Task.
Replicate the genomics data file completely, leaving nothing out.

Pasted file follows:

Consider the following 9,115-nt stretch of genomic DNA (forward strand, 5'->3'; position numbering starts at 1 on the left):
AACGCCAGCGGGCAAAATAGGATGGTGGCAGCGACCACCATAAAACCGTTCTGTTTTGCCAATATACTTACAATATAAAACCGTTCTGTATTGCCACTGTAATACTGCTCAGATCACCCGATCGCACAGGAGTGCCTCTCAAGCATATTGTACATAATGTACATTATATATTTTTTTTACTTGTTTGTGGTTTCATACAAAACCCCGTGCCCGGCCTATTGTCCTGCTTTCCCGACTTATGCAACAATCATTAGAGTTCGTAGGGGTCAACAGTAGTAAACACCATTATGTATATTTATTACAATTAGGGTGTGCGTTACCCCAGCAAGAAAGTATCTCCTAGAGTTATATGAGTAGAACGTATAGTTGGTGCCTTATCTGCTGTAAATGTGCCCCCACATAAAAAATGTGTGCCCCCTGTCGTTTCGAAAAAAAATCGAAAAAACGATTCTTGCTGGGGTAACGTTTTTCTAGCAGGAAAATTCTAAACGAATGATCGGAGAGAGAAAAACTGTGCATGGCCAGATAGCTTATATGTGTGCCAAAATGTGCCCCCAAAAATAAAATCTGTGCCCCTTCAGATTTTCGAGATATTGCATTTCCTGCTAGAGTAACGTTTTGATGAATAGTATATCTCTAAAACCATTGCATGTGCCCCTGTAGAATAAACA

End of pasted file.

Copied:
Consider the following 9,115-nt stretch of genomic DNA (forward strand, 5'->3'; position numbering starts at 1 on the left):
AACGCCAGCGGGCAAAATAGGATGGTGGCAGCGACCACCATAAAACCGTTCTGTTTTGCCAATATACTTACAATATAAAACCGTTCTGTATTGCCACTGTAATACTGCTCAGATCACCCGATCGCACAGGAGTGCCTCTCAAGCATATTGTACATAATGTACATTATATATTTTTTTTACTTGTTTGTGGTTTCATACAAAACCCCGTGCCCGGCCTATTGTCCTGCTTTCCCGACTTATGCAACAATCATTAGAGTTCGTAGGGGTCAACAGTAGTAAACACCATTATGTATATTTATTACAATTAGGGTGTGCGTTACCCCAGCAAGAAAGTATCTCCTAGAGTTATATGAGTAGAACGTATAGTTGGTGCCTTATCTGCTGTAAATGTGCCCCCACATAAAAAATGTGTGCCCCCTGTCGTTTCGAAAAAAAATCGAAAAAACGATTCTTGCTGGGGTAACGTTTTTCTAGCAGGAAAATTCTAAACGAATGATCGGAGAGAGAAAAACTGTGCATGGCCAGATAGCTTATATGTGTGCCAAAATGTGCCCCCAAAAATAAAATCTGTGCCCCTTCAGATTTTCGAGATATTGCATTTCCTGCTAGAGTAACGTTTTGATGAATAGTATATCTCTAAAACCATTGCATGTGCCCCTGTAGAATAAACA